The National Science Foundation’s Louis Stokes Alliances for Minority Participation program has awarded Molloy University a $3.5 million grant to support underrepresented students pursuing degrees in science, technology, engineering and mathematics (STEM) throughout a group of seven private colleges in New York state, according to a university news release.


The program focuses on Latino, African American, American Indian and Alaska Native students and seeks to diversify the nation’s STEM workforce by providing colleges and universities with the funding necessary to implement strategies that support such students in their pursuit of graduate studies or careers in STEM.


“This partnership and collaboration for a grant among seven Catholic universities is unique, creative and noteworthy,” said James Lentini, Molloy University’s president, in the news release. “This is important and valuable for the communities and populations we serve. It is good for the region.”


Molloy University is one of seven member institutions from the Lower Hudson Valley Catholic Colleges and Universities Consortium that will benefit from the grant; the other colleges are Manhattan College, Mount Saint Mary College, St. Francis College, St. John’s University, St. Joseph’s University New York and St. Thomas Aquinas College.


In related news, a report published last year uncovered a significant underrepresentation of Latino physicians in the United States.


Although Latinos account for almost 18% of the U.S. population, the report found that Latinos made up only 6.3% of the physician population. Latinas, specifically, made up a mere 2.4%. What’s more, in California, where Latinos account for 39% of the population, only 6% of physicians are Latino.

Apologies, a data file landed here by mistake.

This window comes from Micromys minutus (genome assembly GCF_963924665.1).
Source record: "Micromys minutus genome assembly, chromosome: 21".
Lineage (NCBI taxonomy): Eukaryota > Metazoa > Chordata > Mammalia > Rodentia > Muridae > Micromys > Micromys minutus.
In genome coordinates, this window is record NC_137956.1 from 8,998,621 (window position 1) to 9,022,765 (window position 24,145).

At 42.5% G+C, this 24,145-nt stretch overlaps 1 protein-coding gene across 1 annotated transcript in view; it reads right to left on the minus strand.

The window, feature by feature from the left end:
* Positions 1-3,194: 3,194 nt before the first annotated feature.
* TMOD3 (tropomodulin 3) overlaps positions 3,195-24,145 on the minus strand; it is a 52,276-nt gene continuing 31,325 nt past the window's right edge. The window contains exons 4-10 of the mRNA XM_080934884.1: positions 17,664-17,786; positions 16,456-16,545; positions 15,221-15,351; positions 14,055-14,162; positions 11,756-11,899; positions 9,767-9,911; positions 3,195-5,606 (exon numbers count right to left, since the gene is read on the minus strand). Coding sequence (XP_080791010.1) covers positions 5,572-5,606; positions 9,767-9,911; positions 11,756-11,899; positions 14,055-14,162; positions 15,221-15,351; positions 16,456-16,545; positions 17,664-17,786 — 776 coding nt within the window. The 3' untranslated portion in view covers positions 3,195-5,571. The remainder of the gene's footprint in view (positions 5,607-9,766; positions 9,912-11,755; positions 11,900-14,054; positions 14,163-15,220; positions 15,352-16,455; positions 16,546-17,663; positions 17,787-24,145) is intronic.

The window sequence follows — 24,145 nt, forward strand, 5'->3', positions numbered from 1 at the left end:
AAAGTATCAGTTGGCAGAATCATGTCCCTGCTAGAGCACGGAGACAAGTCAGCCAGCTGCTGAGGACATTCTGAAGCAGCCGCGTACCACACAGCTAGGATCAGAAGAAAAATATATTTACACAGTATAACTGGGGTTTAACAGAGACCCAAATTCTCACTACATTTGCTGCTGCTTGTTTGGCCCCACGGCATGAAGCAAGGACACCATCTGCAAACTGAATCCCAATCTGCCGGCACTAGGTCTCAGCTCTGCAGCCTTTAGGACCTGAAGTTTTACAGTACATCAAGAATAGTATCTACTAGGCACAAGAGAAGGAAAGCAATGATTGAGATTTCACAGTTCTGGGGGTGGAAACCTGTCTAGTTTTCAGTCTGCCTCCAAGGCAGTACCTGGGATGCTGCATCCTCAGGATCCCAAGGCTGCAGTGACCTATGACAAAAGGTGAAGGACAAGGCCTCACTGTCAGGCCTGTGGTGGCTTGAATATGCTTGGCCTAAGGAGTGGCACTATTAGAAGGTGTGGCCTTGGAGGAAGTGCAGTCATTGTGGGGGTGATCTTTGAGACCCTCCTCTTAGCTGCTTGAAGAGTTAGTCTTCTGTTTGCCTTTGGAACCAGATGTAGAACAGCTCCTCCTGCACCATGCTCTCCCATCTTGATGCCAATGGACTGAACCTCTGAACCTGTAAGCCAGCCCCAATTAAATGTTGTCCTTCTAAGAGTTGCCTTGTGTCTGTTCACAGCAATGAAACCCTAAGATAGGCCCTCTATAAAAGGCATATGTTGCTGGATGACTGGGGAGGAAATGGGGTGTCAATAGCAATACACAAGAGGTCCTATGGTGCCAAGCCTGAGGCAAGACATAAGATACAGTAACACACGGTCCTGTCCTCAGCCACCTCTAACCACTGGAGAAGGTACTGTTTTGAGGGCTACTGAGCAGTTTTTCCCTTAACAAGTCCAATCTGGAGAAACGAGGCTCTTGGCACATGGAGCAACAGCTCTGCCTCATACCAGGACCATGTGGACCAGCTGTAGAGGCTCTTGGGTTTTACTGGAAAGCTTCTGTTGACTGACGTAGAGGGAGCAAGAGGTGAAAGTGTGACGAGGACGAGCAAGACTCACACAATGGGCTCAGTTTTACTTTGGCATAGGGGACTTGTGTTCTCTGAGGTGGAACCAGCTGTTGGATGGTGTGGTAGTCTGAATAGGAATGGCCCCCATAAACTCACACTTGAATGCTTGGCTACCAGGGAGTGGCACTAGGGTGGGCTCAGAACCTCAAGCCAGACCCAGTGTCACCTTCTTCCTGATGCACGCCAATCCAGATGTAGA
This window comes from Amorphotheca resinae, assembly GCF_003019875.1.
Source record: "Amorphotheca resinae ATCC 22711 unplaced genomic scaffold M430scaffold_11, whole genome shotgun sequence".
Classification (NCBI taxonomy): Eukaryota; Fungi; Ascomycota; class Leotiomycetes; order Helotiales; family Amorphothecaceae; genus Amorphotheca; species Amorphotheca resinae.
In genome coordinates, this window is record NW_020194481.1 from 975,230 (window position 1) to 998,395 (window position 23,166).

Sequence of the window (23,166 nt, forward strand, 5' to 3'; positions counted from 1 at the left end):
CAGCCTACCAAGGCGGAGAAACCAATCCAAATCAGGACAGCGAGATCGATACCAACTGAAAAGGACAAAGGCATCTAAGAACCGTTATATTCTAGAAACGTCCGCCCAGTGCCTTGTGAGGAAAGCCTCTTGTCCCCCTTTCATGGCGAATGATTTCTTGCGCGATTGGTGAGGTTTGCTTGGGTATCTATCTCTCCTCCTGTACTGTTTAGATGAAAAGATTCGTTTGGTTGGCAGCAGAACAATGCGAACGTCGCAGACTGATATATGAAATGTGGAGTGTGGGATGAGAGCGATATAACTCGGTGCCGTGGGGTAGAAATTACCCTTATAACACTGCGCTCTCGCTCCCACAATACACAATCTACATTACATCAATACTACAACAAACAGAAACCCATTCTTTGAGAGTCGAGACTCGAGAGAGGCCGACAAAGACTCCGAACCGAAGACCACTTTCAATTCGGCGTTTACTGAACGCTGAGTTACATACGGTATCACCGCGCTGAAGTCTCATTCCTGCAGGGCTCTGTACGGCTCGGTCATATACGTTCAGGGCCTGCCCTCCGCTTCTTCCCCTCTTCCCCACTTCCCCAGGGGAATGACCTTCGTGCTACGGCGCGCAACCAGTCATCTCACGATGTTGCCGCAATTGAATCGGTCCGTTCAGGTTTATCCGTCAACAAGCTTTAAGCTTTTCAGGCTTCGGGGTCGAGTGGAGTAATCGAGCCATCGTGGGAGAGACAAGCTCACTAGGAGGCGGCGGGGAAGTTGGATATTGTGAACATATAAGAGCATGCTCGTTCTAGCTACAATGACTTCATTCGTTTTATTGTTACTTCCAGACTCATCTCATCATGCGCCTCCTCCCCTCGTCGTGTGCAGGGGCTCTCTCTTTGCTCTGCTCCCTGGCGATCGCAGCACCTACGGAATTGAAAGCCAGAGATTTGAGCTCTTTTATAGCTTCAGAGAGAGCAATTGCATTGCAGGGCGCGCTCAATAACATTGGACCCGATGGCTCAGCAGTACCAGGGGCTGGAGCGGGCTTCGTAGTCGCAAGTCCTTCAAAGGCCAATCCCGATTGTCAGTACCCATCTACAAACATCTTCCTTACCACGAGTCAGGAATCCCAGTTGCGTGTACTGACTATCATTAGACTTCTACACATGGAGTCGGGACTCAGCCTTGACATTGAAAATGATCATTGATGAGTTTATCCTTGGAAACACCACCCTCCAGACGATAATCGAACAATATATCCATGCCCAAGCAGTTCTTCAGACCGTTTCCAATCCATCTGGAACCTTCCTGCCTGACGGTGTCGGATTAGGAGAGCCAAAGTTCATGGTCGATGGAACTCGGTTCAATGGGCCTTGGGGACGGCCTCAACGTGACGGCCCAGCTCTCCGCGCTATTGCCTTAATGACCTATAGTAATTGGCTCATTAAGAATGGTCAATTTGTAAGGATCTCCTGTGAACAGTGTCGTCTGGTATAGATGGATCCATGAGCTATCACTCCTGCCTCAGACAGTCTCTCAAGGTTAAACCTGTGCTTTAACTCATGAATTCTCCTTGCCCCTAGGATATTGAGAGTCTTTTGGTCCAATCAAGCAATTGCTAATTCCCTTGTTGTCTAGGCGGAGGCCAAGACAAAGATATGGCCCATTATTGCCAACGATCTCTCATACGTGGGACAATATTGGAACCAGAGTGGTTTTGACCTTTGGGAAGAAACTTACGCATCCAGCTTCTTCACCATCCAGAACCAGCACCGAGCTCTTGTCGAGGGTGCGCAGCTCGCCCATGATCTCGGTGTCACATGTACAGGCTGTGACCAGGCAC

According to the news release, the alliance will seek to achieve the following overarching goals:


  1. Increase the enrollment of underrepresented minorities in STEM majors.
  2. Improve first- to second-year retention.
  3. Foster strong STEM/scientist identities through STEM enrichment activities.
  4. Support successful entry into graduate study and STEM careers.


“We are truly excited about this opportunity for our students and our institutions,” said Donald “DJ” Mitchell Jr., Molloy’s vice president for diversity, equity and inclusion.


In similar news, John Jay College of Criminal Justice recently received a National Science Foundation grant to support Latino and African-American STEM students.


To read more, click #Grant or #Diversity. There, you’ll find headlines such as “Report Highlights Need for Latino Physicians,” “Medical Students Establish Wellness Clinics for Latinos in Ohio” and “How Cancer Centers Plan to Enhance Diversity in Research, Clinical Care and Leadership.